Kurt K. Sladky, MS, DVM, DACZM, DECZM (Herpetology)
The clinical use of anesthetic and analgesic agents in reptiles presents a number of unique challenges due to the diversity of the Class Reptilia with respect to natural history, size, anatomy, and physiology. Reptiles are commonly maintained as companion animals, are widely displayed in zoological institutions, and many species serve as subjects in laboratory facilities. Therefore, developing an understanding of anesthetic and analgesic efficacy across reptile species is important. Current obstacles to our understanding of both reptile anesthesia and analgesia include: 1) inadequate knowledge of anesthetic and analgesic efficacy, safety, dosages and dosing frequency across species; 2) inability to monitor anesthetic depth; 3) pharmacokinetics of anesthetic and analgesic drugs; 4) the unknown relationship between risks and benefits for specific drugs; and 5) subjectivity and difficulty associated with pain assessment. The objective of this presentation is to provide a current perspective on the practical application of anesthetics and analgesics in commonly maintained pet reptile species.
Clinical Reptile Anesthesia
The diversity of reptiles in terms of natural history, size, anatomy, and physiology presents a unique clinical challenge to the veterinarian. However, as with all nondomestic species, the application of safe and effective anesthetic techniques is essential for those veterinarians dealing with reptile patients, and effective anesthetic application will facilitate performing complete physical examinations, collecting appropriate and high-quality diagnostic samples, and realizing successful surgical procedures.
Reptiles differ from mammals physiologically and anatomically, and therefore, it is difficult to directly extrapolate from methods used in mammalian anesthesia. Reptiles are poikilothermic; their body temperature is directly dependent on environmental temperature, and therefore, the temperature at which one maintains a patient is an important factor during anesthesia, due to the fact that the metabolism and excretion of drugs in reptiles is directly related to environmental temperature.2,4,7,8,10 The reptile patient should be maintained at its preferred optimal body temperature (POBT) in order to better predict the physiologic effects of anesthetic drugs, as well as drug metabolism and excretion. Preferred optimal body temperature is generally considered to be 20–25°C in temperate and aquatic species, and 25–35°C in tropical species.2,4,7,8,10
Procedural sedation is defined as the state of drug-induced altered consciousness, which allows the patient to better tolerate stressful or unpleasant procedures, without depressing protective airway reflexes or having a significant cardiopulmonary depressant effect. Procedural sedation is commonly used in human and domestic animal veterinary medicine to facilitate diagnostic sample collection, as well as diagnostic imaging. A variety of injectable drugs are reported to be effective when administered alone, or in combination, for sedation of reptiles. The preferred route of sedative drug administration is subcutaneous (SC) in the cranial half of the body, the advantages of which include access to a variety of subcutaneous sites requiring minimal manual restraint or patient manipulation, and the capability of administering larger volumes in a single location.7,10 Preference should be given to sedative combinations, which are partially or completely reversible, in order to avoid prolonged or unpredictable recoveries.3,4,7,10,14 Commonly used sedative protocols were recently published.10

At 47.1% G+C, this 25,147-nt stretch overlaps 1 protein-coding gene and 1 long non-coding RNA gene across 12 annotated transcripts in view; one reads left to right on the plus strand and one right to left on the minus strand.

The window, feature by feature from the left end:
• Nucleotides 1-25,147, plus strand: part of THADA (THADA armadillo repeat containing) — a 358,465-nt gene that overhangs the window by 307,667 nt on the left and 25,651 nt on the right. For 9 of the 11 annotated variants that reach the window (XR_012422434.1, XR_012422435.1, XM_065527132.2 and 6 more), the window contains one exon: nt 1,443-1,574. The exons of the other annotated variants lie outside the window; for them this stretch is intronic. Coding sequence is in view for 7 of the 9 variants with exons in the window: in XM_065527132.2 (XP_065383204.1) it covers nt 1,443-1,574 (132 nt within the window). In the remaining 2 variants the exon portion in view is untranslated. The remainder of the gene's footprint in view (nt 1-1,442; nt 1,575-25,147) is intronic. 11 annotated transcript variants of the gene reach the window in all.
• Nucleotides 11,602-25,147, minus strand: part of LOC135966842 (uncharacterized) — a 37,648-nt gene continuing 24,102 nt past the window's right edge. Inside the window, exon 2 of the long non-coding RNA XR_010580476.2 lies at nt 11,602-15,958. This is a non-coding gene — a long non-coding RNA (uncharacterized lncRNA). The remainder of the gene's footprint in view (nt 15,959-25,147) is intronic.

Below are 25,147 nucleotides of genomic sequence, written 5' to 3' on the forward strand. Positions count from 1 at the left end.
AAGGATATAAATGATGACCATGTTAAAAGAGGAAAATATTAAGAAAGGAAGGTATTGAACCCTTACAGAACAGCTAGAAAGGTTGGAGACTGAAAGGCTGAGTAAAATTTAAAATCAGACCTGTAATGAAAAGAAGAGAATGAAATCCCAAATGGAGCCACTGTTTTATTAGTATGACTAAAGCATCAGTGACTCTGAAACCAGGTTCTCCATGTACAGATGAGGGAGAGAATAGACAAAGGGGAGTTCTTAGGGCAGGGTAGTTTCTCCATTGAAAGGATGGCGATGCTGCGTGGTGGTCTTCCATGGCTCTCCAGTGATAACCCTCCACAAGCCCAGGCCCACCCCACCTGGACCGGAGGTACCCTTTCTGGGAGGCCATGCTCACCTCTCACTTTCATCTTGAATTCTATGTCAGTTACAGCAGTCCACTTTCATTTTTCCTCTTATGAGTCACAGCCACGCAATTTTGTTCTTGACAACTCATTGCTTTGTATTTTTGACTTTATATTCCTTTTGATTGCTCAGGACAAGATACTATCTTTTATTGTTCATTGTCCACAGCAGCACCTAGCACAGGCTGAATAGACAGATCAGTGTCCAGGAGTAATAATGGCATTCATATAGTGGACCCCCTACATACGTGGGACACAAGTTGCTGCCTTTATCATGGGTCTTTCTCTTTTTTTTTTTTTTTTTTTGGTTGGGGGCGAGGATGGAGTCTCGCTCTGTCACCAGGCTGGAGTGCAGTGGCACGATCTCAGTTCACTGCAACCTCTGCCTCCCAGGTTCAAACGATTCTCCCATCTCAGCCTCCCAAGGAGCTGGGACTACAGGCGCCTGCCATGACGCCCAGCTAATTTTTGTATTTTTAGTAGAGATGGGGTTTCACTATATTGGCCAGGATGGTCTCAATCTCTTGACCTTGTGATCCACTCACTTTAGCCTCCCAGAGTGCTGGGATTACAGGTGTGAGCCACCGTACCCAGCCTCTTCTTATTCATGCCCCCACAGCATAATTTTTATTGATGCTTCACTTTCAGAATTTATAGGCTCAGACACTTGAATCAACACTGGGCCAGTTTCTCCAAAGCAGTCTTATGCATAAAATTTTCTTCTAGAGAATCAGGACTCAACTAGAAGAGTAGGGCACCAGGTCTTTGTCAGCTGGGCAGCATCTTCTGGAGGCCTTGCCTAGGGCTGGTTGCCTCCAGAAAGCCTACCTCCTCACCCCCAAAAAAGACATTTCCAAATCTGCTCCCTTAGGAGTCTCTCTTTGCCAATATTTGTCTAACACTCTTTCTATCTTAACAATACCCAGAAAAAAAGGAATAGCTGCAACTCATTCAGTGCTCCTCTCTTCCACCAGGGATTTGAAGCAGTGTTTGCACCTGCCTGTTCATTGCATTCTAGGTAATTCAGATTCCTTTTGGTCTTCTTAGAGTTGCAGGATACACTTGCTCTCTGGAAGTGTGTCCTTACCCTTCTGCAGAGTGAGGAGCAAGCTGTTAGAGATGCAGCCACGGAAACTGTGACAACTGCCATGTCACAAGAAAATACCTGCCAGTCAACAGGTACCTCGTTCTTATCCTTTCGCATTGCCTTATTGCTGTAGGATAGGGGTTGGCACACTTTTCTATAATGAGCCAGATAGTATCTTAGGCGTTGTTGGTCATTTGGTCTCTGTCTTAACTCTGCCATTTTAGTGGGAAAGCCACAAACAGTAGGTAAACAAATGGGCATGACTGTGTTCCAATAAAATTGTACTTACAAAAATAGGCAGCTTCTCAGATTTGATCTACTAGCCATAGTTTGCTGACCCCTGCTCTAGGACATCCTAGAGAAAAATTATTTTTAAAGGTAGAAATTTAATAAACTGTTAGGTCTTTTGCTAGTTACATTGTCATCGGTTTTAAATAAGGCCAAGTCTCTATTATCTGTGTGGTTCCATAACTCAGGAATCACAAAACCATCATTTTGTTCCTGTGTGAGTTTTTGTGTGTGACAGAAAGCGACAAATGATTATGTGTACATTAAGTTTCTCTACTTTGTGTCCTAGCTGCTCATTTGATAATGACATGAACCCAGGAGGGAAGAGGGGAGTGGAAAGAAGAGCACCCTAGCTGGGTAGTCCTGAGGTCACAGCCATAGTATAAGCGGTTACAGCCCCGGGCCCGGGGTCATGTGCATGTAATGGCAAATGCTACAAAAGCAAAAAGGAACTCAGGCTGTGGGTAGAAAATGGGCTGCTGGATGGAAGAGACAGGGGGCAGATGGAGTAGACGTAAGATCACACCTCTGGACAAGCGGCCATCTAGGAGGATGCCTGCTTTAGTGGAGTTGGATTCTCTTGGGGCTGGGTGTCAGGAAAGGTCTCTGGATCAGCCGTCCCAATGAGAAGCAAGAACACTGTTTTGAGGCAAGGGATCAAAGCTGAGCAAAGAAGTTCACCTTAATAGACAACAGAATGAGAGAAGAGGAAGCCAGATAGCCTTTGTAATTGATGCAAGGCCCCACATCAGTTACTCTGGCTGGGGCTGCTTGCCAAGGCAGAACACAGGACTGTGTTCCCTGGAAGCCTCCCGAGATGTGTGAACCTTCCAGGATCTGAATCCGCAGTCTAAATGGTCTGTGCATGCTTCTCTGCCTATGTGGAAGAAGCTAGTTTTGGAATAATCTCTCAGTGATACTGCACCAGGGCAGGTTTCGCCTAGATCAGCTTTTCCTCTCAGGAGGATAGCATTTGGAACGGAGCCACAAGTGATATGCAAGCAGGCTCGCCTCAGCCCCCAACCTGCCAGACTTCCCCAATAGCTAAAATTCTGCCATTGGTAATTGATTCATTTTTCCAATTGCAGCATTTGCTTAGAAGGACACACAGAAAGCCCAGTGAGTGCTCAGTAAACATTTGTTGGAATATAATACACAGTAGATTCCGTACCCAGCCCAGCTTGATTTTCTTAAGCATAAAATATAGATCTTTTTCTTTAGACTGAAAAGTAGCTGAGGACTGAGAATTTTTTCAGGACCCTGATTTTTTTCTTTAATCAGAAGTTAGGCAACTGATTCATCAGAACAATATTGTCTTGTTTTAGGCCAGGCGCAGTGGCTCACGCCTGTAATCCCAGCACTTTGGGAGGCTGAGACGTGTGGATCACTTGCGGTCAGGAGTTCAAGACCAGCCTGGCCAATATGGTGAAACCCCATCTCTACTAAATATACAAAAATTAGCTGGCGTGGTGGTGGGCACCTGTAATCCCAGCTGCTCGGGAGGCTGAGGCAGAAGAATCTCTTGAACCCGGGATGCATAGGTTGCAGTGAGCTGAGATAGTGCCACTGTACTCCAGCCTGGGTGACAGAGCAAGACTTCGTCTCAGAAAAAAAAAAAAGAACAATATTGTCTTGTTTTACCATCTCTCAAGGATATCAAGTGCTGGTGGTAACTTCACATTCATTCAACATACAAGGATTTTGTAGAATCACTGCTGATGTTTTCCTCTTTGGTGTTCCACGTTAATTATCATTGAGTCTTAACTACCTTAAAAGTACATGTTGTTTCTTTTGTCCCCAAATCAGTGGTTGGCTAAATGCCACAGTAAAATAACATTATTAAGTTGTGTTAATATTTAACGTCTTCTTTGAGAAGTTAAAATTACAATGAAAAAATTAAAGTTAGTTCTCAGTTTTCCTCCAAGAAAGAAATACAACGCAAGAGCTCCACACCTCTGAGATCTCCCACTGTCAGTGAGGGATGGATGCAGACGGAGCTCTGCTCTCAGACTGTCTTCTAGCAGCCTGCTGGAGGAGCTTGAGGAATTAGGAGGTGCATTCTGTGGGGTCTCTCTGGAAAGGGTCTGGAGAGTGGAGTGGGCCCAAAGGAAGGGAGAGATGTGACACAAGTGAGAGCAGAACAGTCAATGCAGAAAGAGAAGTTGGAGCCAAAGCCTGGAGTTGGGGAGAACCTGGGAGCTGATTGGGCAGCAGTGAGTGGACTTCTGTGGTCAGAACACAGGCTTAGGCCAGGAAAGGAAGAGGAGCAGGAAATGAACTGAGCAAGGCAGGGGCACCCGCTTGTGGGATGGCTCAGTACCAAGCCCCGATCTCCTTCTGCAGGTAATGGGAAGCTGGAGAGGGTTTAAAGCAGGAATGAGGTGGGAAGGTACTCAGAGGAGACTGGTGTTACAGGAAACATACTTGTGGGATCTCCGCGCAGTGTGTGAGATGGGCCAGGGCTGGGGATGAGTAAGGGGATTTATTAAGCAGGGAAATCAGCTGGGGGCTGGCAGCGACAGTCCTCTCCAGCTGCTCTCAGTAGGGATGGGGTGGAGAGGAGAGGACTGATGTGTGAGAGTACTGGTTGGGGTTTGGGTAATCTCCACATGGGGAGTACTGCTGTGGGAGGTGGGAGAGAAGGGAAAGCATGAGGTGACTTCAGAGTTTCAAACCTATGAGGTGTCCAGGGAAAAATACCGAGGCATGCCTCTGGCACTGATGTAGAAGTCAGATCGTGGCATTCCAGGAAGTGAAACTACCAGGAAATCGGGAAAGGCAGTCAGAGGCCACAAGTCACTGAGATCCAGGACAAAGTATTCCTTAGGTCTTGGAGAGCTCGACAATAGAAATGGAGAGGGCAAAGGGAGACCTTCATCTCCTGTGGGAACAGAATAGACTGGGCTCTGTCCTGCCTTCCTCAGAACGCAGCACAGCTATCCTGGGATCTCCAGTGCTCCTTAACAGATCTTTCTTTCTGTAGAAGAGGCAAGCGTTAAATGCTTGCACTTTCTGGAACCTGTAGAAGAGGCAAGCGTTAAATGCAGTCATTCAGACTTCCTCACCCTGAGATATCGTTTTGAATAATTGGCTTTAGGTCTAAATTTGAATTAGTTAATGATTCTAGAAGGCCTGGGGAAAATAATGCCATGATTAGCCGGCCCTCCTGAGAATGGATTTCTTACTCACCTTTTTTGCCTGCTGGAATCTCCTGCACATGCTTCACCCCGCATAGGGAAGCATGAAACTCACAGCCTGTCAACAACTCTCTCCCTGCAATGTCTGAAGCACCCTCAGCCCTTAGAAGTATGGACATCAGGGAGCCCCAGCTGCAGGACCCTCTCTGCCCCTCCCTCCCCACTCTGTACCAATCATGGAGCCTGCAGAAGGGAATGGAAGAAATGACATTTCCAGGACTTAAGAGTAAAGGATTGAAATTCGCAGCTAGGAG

For general anesthesia, a variety of injectable anesthetic protocols have been reported in different reptile species, but published dosages vary widely for many drugs, which is partially due to the fact that different species of reptiles require different dosages to achieve the same effect. In general, we recommend avoiding the administration of high doses of a single anesthetic agent, and instead, consider protocols in which multiple drugs are combined with synergistic actions, thereby requiring lower dosages for each drug. Additionally, using readily reversible drug protocols will provide for more rapid recoveries. Since most deleterious side effects (e.g., prolonged recovery, cardiopulmonary depression) associated with anesthetic and sedative drug administration are dose-dependent, individual drug dosage reduction and reversibility will result in fewer complications and improved recoveries. Commonly used parenteral anesthetic protocols were recently published.10 All reptiles undergoing general anesthesia for longer than 15 minutes should be intubated in order to provide assisted ventilation and/or to deliver inhalant anesthetic gases for maintenance of general anesthesia. Isoflurane and sevoflurane are the most commonly used maintenance inhalant anesthetics in reptiles, but most reptiles develop apnea or marked bradypnea and hypoventilation, when anesthetized.7,10 Therefore, constant ventilatory support (intermittent positive pressure ventilation or IPPV; approximately 4 breaths per minute) should be provided throughout the anesthetic procedure.7,10 The guideline of limiting peak inspiratory pressure to < 10 cm H2O is recommended to limit lung or air sac damage.10
Local anesthesia is currently underutilized in reptile medicine, but offers significant benefits, such as the ability to reduce the depth of general anesthesia or sedation for certain surgical procedures. In some cases, local anesthesia can be used solely in manually restrained animals for minor surgical procedures.7,10 Common indications for the use of local anesthetics as part of an anesthetic protocol in reptiles include distal limb surgery, tracheal or lung washes, or infiltration of incision sites prior to coeliotomy. Lidocaine and bupivacaine are readily available in most veterinary clinics, and both are effective local anesthetics in reptiles.